Increasing daytime physical activity may improve the normal decline in blood pressure that occurs at nighttime in postmenopausal women, according to a report in the American Journal of Hypertension.
Blood pressure drops about 10% at night in healthy individuals. A smaller drop, termed blunted dipping, is considered a cardiovascular risk factor in men, because the heart and blood vessels are working harder than they should be during sleep. Few studies have examined nocturnal blood-pressure variations in women.
A research team led by Duke University administered 24-hour blood-pressure tests to 102 women in their mid-60s, roughly half of whom had heart disease. A wrist monitor recorded physical activity, and blood pressure was recorded about every half-hour. Women whose nighttime blood pressure dropped less than 10% were considered nondippers. Readings indicated blood pressure dropped less than 10% in 78% of heart-disease patients and 50% of controls. Compared with controls, women with heart disease had significantly higher nighttime systolic blood pressure, the top number in a blood-pressure reading and the most important in assessing cardiovascular risk, researchers said. There were no significant differences in diastolic readings. After accounting for individual differences, women who were more physically active were more likely to show a healthy nighttime blood-pressure dip, the study found.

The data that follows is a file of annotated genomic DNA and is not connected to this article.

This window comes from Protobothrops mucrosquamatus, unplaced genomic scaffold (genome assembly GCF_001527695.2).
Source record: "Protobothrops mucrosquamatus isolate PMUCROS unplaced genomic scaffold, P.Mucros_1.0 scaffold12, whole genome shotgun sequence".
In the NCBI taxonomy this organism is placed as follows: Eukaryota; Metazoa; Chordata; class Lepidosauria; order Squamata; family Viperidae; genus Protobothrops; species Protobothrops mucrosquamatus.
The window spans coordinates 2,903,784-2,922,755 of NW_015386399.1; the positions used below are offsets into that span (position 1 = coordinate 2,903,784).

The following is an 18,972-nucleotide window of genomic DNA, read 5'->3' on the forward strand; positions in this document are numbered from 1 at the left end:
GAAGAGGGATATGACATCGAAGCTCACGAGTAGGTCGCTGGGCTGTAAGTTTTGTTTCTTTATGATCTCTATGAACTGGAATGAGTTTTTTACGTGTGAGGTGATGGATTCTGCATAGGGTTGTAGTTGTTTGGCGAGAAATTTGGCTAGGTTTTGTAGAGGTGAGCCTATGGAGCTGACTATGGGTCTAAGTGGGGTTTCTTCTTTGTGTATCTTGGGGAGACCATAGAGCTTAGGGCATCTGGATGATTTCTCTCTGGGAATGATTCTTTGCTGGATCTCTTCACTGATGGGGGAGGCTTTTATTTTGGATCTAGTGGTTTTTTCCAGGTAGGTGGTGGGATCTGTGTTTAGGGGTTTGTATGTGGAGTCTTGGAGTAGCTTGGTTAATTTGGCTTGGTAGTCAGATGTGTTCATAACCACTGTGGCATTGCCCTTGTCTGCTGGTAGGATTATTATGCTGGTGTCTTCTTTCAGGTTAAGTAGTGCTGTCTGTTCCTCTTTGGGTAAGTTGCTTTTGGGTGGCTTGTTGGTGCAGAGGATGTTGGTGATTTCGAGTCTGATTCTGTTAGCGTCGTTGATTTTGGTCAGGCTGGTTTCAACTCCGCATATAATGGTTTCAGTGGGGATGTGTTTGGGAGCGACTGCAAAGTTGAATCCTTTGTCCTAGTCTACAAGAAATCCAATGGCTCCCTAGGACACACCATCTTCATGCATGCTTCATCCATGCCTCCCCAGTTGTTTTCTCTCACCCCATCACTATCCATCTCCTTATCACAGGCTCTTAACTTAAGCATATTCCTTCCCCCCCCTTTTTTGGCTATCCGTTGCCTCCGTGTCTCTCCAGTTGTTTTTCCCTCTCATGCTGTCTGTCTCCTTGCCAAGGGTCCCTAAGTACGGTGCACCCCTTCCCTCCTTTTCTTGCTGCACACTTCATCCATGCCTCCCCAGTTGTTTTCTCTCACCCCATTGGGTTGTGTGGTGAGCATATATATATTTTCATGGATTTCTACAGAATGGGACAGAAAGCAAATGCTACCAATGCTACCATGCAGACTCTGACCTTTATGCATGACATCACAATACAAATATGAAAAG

Blunted dips might be common in older subjects from both men and women groups not only in women. Also the blood-pressure-cuff inflations might affect the result by disrupting the subjects' sleep. This in turn may contributed to higher night readings. This study does not explain why women who were more physically active were more likely to show a healthy nighttime blood-pressure dip. A further study about the relationship between active lifestyle and healthy nighttime blood-pressure dip should also be conducted to support the result.